derive

play
verb de·rive \di-ˈrīv, dē-\

Definition of derive

derived

;

deriving

  1. transitive verb
  2. 1a :  to take, receive, or obtain especially from a specified source is said to derive its name from a Native American word meaning “wild onion”b chemistry :  to obtain (a chemical substance) actually or theoretically from a parent substance Petroleum is derived from coal tar.

  3. 2 :  infer, deduce what was derived from their observations

  4. 3 archaic :  bring … inconvenience that will be derived to them from stopping all imports … — Thomas Jefferson

  5. 4 :  to trace the derivation of We can derive the word “chauffeur” from French.

  6. intransitive verb
  7. :  to have or take origin :  come as a derivative The novel's appeal derives entirely from the complexity of its characters.

deriver

noun

Examples of derive in a Sentence

  1. The river derives its name from a Native American tribe.

  2. Much of the book's appeal derives from the personality of its central character.

Recent Examples of derive from the Web

These example sentences are selected automatically from various online news sources to reflect current usage of the word 'derive'. Views expressed in the examples do not represent the opinion of Merriam-Webster or its editors. Send us feedback.

Origin and Etymology of derive

Middle English, from Anglo-French deriver, from Latin derivare, literally, to draw off (water), from de- + rivus stream — more at run

Synonym Discussion of derive

spring, arise, rise, originate, derive, flow, issue, emanate, proceed, stem mean to come up or out of something into existence. spring implies rapid or sudden emerging. an idea that springs to mind arise and rise may both convey the fact of coming into existence or notice but rise often stresses gradual growth or ascent. new questions have arisen slowly rose to prominence originate implies a definite source or starting point. the fire originated in the basement derive implies a prior existence in another form. the holiday derives from an ancient Roman feast flow adds to spring a suggestion of abundance or ease of inception. words flowed easily from her pen issue suggests emerging from confinement through an outlet. blood issued from the cut emanate applies to the coming of something immaterial (such as a thought) from a source. reports emanating from the capital proceed stresses place of origin, derivation, parentage, or logical cause. advice that proceeds from the best of intentions stem implies originating by dividing or branching off from something as an outgrowth or subordinate development. industries stemming from space research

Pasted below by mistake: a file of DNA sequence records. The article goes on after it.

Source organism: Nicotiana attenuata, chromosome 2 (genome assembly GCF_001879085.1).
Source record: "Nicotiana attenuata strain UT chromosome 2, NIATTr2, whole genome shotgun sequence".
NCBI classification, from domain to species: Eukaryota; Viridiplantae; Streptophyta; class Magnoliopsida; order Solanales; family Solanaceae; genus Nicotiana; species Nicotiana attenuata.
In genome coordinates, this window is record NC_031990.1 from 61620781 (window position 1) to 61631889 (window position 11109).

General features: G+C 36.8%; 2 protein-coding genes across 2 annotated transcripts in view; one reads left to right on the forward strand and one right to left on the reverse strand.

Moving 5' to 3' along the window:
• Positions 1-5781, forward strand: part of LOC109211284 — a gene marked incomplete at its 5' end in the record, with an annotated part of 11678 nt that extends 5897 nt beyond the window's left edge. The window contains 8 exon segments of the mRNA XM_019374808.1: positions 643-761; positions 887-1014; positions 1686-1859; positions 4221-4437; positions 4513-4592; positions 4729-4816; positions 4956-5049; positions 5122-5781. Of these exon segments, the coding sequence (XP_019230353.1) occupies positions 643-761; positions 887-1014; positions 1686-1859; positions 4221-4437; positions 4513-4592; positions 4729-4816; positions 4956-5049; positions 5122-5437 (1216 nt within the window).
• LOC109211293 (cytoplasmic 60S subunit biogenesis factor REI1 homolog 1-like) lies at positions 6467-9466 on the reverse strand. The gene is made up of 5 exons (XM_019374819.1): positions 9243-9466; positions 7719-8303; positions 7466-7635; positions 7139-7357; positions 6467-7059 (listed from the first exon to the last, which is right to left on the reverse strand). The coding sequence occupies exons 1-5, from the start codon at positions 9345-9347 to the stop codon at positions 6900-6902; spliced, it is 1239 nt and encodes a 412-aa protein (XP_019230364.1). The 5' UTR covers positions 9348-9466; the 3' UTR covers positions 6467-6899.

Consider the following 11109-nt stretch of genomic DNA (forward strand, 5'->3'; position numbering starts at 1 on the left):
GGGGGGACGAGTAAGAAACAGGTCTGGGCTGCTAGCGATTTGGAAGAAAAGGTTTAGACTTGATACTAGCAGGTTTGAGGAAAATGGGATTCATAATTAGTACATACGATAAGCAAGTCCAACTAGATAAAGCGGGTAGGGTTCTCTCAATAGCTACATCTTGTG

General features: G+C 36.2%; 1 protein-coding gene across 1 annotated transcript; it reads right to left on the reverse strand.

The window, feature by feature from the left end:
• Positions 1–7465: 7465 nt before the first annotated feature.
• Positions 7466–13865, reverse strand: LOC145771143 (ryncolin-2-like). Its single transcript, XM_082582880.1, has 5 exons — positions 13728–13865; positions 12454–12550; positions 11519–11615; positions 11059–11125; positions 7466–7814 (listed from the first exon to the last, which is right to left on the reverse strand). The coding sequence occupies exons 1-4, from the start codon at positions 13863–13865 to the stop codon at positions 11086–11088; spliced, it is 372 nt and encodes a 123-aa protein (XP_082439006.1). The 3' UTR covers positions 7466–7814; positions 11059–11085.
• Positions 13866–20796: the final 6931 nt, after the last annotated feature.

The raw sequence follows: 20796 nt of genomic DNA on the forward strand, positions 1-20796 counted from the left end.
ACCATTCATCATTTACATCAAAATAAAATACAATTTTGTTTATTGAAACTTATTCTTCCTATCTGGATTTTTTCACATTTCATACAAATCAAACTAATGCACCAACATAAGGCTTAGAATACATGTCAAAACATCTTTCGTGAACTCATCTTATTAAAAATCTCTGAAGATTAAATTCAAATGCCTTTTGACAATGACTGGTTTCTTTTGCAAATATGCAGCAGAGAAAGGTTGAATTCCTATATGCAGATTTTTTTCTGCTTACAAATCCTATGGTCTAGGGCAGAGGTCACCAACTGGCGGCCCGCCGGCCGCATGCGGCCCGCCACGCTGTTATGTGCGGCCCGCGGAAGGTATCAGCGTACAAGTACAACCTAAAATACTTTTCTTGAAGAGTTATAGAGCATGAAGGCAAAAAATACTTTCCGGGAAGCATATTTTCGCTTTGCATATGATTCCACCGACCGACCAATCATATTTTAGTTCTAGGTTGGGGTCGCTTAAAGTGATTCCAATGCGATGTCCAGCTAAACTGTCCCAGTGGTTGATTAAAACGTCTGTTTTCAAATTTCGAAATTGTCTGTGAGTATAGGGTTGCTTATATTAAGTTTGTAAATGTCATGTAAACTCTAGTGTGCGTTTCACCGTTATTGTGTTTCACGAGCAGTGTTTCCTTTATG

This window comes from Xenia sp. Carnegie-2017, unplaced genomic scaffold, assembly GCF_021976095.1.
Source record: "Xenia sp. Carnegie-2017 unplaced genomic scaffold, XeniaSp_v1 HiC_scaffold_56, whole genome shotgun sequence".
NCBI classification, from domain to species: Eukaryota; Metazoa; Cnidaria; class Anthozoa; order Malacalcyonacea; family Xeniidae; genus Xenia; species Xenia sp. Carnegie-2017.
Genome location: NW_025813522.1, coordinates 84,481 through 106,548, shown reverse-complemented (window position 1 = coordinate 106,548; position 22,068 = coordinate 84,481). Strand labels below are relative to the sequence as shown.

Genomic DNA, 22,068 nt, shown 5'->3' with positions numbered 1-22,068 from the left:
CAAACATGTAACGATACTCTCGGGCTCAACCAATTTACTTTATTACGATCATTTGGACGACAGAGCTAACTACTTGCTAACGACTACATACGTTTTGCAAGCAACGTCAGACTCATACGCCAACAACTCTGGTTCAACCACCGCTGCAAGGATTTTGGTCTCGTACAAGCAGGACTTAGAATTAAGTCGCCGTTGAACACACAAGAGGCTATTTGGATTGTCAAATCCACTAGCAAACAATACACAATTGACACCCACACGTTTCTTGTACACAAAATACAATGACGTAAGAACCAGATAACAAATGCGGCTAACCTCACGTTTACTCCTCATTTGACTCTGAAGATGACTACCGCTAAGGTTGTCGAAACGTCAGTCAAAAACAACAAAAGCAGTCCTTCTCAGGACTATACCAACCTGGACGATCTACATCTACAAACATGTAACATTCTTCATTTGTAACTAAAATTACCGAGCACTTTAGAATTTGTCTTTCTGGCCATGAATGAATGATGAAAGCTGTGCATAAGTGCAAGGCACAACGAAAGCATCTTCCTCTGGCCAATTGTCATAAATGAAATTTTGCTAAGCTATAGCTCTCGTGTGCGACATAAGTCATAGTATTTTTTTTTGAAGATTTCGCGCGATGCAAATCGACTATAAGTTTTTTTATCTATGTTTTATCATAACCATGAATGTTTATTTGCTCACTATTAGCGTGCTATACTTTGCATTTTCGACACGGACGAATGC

DERIVE Defined for English Language Learners

derive

play
verb

Definition of derive for English Language Learners

  • : to take or get (something) from (something else)

  • : to have something as a source : to come from something


DERIVE Defined for Kids

derive

play
verb de·rive \di-ˈrīv\

Definition of derive for Students

derived

;

deriving

  1. 1 :  to take or get from a source I derive great pleasure from reading.

  2. 2 :  to come from a certain source Some modern holidays derive from ancient traditions.

  3. 3 :  to trace the origin or source of We derive the word “cherry” from a French word.


Medical Dictionary

derive

play
verb de·rive \di-ˈrīv\

Medical Definition of derive

derived

;

deriving

  1. transitive verb

  2. :  to take, receive, or obtain, especially from a specified source; specifically :  to obtain (a chemical substance) actually or theoretically from a parent substance

  3. intransitive verb

  4. :  to have or take origin

derivation

\ˌder-ə-ˈvā-shən\play noun


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